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County led state in tourism revenue growth in ’18

Tourism revenue growth for Prince Edward County led the commonwealth’s 2018 Tourism Economic Impact numbers by reaching $25,858,576, which is a 12.7% increase over 2017, a press release cited Tuesday.

Officials noted in the release that local tourism-supported jobs totaled $5,435,202 while local tourism-related taxes were $1,106,104. All data was received by the Virginia Tourism Corporation (VTC) from the U.S. Travel Association and is based on the spending of travelers from within the U.S. on trips 50 miles or more away from home.

According to the U.S. Travel Association, tourism in Virginia generated $26 billion in travel spending, the release highlighted. Tourism also supported 235,000 jobs for Virginia communities and contributed $1.8 billion in state and local taxes. The increase is largely attributed to Virginia’s tourism promotion and development efforts all around the state, including new hotels, restaurants, agritourism, craft breweries, wineries, distilleries, cideries, sports, outdoor recreation, festivals and events, music venues, wedding venues, meeting and convention venues, attractions and so much more. Virginia’s changing tourism industry makes the commonwealth a destination for authentic travel experiences and vibrant communities.

Farmville 701 District Supervisor and Prince Edward County Board of Supervisors Chairman Jim Wilck said in the release, “Tourism is one of the strategic priorities in the county’s comprehensive economic development program. The state’s Tourism Economic Impact report shows our efforts are paying off. With new hotels, breweries and restaurants, along with the expansion of local outdoor recreational and shopping opportunities, we are seeing more visitors, who are staying longer and spending more money.”

In the release, Sandy River Outdoor Adventures Owner Candice Smith said, “This has been a great year for growth at Sandy River Outdoor Adventures. Over the past eight years, since we opened, each year we have grown. Now that we have added additional accommodations and a pool, the increase in our revenue has been over 20%. Prince Edward County is on the map, and we are so glad to have been a part of this.”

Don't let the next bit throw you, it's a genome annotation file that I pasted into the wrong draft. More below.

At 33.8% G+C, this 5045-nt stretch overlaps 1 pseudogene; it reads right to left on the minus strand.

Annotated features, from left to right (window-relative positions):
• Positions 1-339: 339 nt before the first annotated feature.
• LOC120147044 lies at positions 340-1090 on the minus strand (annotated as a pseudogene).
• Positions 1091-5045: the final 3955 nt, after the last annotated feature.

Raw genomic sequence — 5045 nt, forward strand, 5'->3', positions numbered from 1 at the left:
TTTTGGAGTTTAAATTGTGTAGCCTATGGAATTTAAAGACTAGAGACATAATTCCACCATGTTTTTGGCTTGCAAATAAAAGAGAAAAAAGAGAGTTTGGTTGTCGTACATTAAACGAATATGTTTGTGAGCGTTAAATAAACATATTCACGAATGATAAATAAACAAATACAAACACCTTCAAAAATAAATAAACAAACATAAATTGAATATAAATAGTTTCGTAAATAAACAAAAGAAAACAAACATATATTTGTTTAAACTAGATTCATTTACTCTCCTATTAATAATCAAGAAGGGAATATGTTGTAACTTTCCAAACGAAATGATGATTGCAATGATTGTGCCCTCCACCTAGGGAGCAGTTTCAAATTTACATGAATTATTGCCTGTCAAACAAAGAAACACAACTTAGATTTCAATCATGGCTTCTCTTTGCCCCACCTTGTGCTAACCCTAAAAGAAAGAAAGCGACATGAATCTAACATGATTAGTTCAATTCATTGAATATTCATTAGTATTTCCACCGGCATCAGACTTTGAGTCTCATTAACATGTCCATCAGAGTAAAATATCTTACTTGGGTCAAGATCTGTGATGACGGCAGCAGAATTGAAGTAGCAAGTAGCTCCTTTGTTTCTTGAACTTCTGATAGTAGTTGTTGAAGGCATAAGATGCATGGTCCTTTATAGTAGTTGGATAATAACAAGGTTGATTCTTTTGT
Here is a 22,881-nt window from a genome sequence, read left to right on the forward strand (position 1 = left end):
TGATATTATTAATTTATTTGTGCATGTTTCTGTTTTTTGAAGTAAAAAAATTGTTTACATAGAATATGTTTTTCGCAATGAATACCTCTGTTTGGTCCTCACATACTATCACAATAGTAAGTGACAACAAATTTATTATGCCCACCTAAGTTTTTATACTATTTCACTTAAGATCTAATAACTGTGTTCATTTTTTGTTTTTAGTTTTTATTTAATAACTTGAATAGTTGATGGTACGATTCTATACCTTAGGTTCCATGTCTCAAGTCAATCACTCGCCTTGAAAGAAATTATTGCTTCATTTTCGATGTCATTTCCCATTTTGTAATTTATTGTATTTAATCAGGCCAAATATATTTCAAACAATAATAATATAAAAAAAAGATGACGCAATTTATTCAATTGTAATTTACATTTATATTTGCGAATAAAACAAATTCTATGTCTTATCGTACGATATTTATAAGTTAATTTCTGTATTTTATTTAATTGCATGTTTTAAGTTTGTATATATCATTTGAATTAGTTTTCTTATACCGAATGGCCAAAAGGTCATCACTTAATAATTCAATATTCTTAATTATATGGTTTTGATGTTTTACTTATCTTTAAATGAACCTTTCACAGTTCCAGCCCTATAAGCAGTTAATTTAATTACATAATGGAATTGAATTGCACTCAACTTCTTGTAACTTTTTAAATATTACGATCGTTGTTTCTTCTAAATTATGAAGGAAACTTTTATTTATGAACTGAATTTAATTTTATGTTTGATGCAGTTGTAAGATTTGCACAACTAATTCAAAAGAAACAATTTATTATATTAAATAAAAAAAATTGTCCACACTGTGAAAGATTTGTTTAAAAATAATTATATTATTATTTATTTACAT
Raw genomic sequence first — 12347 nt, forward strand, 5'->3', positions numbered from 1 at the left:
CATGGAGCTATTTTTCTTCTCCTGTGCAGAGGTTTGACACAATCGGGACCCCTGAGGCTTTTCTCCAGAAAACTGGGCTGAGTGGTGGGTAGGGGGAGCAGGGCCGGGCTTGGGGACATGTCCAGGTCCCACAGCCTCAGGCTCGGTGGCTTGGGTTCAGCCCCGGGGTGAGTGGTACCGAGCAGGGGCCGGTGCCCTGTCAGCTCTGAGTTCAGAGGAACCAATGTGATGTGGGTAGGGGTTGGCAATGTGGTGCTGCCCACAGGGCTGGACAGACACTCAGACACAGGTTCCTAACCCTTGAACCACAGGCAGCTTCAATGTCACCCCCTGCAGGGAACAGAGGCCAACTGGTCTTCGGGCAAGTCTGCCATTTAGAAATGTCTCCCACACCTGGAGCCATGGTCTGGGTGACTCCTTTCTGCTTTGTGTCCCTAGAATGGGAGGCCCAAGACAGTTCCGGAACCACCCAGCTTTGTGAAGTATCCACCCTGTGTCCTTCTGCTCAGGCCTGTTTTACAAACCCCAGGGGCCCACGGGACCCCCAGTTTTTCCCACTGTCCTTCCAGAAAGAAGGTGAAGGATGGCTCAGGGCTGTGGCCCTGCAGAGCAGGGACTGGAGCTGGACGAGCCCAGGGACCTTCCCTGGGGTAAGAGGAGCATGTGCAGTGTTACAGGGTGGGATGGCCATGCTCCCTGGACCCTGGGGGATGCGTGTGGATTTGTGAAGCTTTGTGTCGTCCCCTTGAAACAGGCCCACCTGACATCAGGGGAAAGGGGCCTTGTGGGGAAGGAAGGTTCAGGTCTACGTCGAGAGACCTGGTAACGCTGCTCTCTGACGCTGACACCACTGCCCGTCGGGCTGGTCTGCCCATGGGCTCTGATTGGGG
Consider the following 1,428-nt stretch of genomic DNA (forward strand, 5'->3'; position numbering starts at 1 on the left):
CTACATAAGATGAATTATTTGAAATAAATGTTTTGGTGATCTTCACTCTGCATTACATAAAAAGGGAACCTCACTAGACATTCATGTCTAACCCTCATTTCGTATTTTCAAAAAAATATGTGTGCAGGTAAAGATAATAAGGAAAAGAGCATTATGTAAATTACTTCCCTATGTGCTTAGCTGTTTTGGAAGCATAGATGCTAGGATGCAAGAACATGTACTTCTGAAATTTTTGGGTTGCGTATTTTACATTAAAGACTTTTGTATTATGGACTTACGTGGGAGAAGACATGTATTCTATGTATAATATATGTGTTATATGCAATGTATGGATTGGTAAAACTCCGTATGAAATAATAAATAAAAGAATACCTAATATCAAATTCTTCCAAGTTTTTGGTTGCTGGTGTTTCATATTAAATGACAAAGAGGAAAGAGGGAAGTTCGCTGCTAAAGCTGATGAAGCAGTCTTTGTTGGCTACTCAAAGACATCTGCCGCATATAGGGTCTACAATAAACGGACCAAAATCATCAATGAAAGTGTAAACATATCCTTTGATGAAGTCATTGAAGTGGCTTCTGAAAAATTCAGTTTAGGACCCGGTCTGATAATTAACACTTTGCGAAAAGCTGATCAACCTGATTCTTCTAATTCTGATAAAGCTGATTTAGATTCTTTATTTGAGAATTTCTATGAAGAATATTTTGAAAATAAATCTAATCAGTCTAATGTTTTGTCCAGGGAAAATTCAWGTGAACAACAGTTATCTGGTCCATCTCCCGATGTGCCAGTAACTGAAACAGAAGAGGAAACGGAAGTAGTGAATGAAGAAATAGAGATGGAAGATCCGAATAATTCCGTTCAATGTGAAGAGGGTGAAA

Matt Hurley, one of the owners of The Fishin’ Pig, stated in the release, “We’ve been fortunate to have a great year at The Fishin’ Pig thanks to the support of our local friends and folks from around the state. As a member of the community, we are thrilled to see our county continue to grow, and we know that wouldn’t be possible without the support of local and statewide organizations.”

Bill and Cindy Bergen, owners of Bright Eyes Alpaca Retreat, said in the release that at the retreat, “there are two facets of our business that rely on tourism. As an agritourism venue, we provide individuals with private, customized tours of the farm and interaction with our alpacas and livestock guardian dogs. As an active Airbnb, we host tourists visiting the area who enjoy state parks, trails, university and college events or simply the pleasures of Farmville and our unique community.”

Quoted in the release, Hotel Weyanoke Manager Meg Ryan said, “Over the last 18 months, Hotel Weyanoke has seen a significant growth in visitors. With draws to town like Green Front Furniture and Longwood University, Hotel Weyanoke brings high-touch service with a location ideal for experiencing and exploring downtown Farmville.”

Tourism is at a re- cord level in Virginia, and visitor spending has continued to
grow year after year, officials cited in the release. Travelers are seeking unique experiences in their leisure time and view travel as an important factor for their quality of life.

VTC President and CEO Rita McClenny said in the release, “Virginia’s tourism industry had a banner year in 2018, hitting new records and making important impacts on our communities across the commonwealth.”